I wish you didn’t have to make them understand and realize that although your condition may not be fatal, you will be carrying the pain with you for as long as it permits you to live.

I wish you didn’t have to shut people off, but you can’t tolerate negativity now. Tolerance is another issue. 

I wish you didn’t have to consider which treatment you have to do first because the treatment and the medication altogether is just too expensive and the outcome is yet to be found out.

I wish you didn’t have to spend your earnings on constant medications, therapy and consultations, just so you’ll know if somehow you are still coping up with all the crap going on inside of your body.

I wish you didn’t have to think of the uncertainty all these ordeals bring.

I wish you didn’t have to experience symptoms and silently scream and cry because you don’t want to trouble people. 

I wish you could be better understood. 

I wish you didn’t get judged. 

I wish you didn’t “get” what I’m describing: the excruciating pain — mentally, emotionally and most of all, physically

I’m braving all of this because I am hopeful.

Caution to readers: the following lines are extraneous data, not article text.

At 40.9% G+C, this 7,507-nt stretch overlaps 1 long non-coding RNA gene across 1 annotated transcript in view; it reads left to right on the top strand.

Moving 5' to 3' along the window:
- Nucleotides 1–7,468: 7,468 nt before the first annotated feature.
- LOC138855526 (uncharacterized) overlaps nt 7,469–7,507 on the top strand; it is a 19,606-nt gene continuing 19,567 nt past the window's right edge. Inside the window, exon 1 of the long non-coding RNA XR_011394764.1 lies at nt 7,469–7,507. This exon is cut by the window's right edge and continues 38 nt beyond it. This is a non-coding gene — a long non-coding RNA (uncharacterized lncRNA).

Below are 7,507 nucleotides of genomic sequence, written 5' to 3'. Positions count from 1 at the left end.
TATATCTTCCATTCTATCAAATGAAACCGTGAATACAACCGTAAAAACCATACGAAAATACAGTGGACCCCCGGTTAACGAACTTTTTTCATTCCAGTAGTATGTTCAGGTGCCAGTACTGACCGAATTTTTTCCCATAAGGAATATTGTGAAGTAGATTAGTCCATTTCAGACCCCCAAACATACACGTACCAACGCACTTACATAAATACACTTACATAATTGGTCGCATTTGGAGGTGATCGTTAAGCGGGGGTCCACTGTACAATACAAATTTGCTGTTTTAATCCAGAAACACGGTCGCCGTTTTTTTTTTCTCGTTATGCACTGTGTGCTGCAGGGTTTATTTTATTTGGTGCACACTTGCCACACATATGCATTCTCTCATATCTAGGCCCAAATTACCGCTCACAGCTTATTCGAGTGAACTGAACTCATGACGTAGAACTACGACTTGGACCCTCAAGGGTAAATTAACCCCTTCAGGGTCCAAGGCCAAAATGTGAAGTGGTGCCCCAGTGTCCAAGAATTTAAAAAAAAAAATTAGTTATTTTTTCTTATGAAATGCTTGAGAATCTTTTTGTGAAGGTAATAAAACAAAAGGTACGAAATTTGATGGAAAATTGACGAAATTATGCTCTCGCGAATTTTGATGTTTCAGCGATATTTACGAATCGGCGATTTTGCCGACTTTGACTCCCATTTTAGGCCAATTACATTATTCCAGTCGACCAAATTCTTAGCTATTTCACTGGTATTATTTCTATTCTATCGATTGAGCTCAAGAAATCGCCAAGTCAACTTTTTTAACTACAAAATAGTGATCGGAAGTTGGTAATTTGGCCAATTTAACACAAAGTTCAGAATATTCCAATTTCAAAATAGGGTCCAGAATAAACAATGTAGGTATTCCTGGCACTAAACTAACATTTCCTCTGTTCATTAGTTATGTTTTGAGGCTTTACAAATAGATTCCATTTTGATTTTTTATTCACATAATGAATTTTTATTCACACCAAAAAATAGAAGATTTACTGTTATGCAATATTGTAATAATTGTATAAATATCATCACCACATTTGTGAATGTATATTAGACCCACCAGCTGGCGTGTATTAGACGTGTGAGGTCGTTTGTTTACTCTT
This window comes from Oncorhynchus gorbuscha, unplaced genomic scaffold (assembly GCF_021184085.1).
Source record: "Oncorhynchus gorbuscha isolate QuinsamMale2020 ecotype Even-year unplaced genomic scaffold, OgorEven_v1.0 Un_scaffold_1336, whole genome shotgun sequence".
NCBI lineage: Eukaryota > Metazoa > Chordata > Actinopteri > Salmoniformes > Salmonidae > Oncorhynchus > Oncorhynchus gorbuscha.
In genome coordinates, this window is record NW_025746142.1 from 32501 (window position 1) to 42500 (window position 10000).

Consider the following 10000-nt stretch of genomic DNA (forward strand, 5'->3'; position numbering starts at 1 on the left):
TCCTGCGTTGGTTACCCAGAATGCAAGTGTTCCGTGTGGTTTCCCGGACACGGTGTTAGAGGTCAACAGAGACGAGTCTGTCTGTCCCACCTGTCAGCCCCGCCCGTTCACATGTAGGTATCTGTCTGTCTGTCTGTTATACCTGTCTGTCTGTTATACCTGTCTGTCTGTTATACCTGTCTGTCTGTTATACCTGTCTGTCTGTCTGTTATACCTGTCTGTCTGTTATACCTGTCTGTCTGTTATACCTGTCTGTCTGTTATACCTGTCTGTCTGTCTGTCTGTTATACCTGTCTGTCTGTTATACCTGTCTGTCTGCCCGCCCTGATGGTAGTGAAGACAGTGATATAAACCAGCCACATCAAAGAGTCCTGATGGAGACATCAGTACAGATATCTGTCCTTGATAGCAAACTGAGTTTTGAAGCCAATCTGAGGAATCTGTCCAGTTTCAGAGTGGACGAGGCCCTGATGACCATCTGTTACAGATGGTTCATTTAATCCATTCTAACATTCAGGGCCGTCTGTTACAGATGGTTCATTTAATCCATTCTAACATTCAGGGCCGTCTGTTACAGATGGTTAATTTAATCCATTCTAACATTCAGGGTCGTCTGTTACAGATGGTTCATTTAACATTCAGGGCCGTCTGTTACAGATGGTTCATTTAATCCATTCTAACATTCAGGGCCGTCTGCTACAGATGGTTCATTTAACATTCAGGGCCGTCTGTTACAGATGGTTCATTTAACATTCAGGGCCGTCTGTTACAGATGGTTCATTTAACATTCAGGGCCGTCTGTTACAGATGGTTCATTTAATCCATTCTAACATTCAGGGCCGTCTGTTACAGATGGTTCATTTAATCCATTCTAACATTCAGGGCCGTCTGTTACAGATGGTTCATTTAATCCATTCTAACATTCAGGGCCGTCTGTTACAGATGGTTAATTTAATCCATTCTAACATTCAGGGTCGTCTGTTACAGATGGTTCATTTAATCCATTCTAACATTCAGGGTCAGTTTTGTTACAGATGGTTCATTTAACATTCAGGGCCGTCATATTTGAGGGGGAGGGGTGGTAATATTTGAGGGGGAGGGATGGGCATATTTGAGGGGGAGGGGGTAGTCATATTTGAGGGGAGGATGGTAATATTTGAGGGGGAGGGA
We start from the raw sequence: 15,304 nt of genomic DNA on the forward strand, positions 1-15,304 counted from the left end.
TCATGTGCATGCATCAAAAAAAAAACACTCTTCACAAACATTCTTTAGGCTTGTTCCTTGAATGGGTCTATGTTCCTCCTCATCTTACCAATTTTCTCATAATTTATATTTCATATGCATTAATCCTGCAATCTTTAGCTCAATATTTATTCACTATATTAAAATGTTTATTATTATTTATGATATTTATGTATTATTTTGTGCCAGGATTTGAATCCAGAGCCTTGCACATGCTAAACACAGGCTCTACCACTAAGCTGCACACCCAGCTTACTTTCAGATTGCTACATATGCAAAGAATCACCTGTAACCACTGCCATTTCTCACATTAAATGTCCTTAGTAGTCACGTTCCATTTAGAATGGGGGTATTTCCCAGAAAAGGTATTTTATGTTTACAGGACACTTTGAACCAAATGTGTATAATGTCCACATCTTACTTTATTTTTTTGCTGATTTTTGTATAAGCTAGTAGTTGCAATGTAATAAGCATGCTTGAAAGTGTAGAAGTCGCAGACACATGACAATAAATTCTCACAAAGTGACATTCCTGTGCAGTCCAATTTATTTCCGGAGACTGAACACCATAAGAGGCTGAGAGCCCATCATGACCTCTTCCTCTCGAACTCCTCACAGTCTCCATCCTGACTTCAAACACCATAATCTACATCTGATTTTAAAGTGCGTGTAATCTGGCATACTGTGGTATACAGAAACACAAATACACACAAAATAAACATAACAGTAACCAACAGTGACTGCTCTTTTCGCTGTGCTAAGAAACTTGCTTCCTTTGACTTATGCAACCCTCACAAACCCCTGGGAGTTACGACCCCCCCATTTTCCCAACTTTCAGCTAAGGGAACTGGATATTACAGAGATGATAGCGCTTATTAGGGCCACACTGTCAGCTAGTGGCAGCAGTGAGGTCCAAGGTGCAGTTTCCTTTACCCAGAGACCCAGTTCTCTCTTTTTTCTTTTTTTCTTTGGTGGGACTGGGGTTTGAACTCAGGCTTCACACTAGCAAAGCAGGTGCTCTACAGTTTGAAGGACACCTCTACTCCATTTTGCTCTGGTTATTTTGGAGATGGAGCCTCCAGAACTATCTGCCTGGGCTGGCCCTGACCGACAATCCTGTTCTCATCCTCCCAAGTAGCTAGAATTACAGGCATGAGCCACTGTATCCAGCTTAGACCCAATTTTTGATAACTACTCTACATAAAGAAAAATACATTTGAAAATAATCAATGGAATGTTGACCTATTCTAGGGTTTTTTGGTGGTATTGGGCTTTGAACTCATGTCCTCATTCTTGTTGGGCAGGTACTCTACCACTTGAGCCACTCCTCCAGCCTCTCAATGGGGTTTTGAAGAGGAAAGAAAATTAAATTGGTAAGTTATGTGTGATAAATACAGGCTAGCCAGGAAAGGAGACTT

I have family and friends who support me, whose minds are not shallow.

I’m putting up a smile even if my body is torturing itself.

I’m trying to act “normal,” not for the fear of being judged, but because I still want to be normal.

I want things to be done.

I want a life.

How about you? 

Image via Thinkstock.


Find this story helpful? Share it with someone you care about.


Related to Chronic Illness

vintage typewriter with phrase: START YOUR STORY

Why You Shouldn't Judge Yourself When Writing Your Chronic Illness Story

Every person leads a story with their life. Each day a page, each month a chapter. There’s the abridged version your friends and family see, and the full version, which belongs to you alone. You can’t judge a book by it’s cover. That applies to people too. Most people in our lives only read the [...]
Closeup on a woman's feet as she is walking in the park on a sunny day

To the People Staring and Laughing at the Way I Walk

To the people who stare at me while I’m walking down the street, the people who stare at me while shopping and to the people whispering among themselves while I walk past you: I see and hear you. I can see your lips moving and hear giggles coming out of your mouth. I can feel [...]

3 Ways to Make Your Marriage Work When 'in Sickness and in Health' Is Tested

On a balmy June evening, with the sand beneath us, the waves behind us and the sun bathing us in its golden light, my husband and I committed our lives to one another. “For richer or for poorer, in sickness or in health, as long as we both shall live,” we giddily declared our love [...]
Rear view of two female friends resting in park

Why I Want My Friends to Remind Me That I'm Sick

There are two sides to this story. Originally, I was going to write an article titled “Sometimes I forget I’m sick — and I wish I didn’t.” I was driving home in the midst of possibly the worst backfire of this “forgetting.” I knew I could do so safely, but I also knew the prospect [...]